If it is light outside, do a physical head count of your family or those that were in your home prior to the quake. Try to discover if anyone is trapped inside debris. In the dark, call out names and listen closely, as some may be injured and unable to respond in a loud voice. In the event of missing folks, and no response from them, keep calm, because they may be trapped in a way you cannot hear their replies or they may not hear you. Do not give up hope and accept them as dead until they're pulled lifeless from the structure. Hope keeps you moving. If you're a praying person, and I am, turn to God.
Stay where you are until help arrives. We will discuss what to do if help does not come later in this book. Understand that emergency response folks will be swamped with calls and while they will do all they can to assist everyone, this takes time. It may be days before they can clear enough roadways to get to your location. In the mean time, you have to survive.
If your home sustains severe structural damage, shut off the gas and electrical power at the main switches, if you can reach them. Leave them off until the utility company turns them back on. You'll notice this is a common practice following most natural disasters. But, it also means you'll be without power and gas, two very important comfort items for most Americans, except they're not really needed to survive.
If you live in a coastal area and experience an earthquake , a Tsunami is likely to follow soon, so consider immediate evacuation. However, roads and walkways may be cluttered with debris to the point an evacuation is not possible. If evacuation is impossible, move to the highest ground you can find. Structures are to be considered unsafe and unsound, they may have been damaged by the quake, so do not seek shelter from a Tsunami in a building. The force of the water could wash both you and the structure away. The force of water in a tsunami was seen on video during the March 2011 earthquake in Japan and it was frightening as it swept away everything in its path.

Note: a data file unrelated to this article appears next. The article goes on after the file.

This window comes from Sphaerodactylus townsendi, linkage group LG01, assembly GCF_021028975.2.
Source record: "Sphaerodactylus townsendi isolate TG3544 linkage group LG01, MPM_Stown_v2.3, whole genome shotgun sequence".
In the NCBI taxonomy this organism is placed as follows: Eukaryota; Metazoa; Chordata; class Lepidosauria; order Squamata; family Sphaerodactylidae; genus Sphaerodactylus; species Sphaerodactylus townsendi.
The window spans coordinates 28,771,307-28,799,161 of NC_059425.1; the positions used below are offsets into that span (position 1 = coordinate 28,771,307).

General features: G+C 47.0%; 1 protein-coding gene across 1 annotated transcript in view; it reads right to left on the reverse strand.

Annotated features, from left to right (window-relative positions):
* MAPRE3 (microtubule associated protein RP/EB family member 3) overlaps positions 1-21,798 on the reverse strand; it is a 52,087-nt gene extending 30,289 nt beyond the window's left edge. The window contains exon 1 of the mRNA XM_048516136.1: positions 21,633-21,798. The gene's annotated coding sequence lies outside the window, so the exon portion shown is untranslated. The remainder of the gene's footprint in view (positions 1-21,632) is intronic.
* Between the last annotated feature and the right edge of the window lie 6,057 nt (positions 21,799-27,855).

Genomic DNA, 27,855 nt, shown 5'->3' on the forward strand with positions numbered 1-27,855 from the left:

Once the water from the tsunami has receded, you'll have problems similar to flooding: no potable drinking water, dead animals and people, and related disease problems. Continue reading and you'll learn how to attain safe drinking water, reduce the risk of disease, and how to survive in ways you've never imagined.
Excessive heat, or drought in some cases, kills and it does the job quickly. In the United States, heat related injuries kill people each year through heart attack, heat exhaustion, heat stroke, or health related complications. In high heat disasters, people on medication, as well as the elderly, should speak with their medical professional about any concerns they may have and get additional medical advice.
Let's look at the most common heat related injury, heat exhaustion. This injury results from prolonged exposure or high physical activity during high temperatures. Additionally, high humidity makes it easier to acquire. I saw many men and woman pass out during physical exercise when I was in the military due to heat exhaustion (that's why all the military drill instructors made us drink a lot of water). When you combine high heat, high humidity, with low body fluids, heat exhaustion will occur. You can reduce the risk of heat exhaustion by staying in the shade as much as possible, traveling very little during the heat of the day, and drinking lots of water (water is not hard to find in most states, even in a survival situation, but make sure you purify it before drinking). Well, we know what causes it and how to avoid it, how do you recognize it?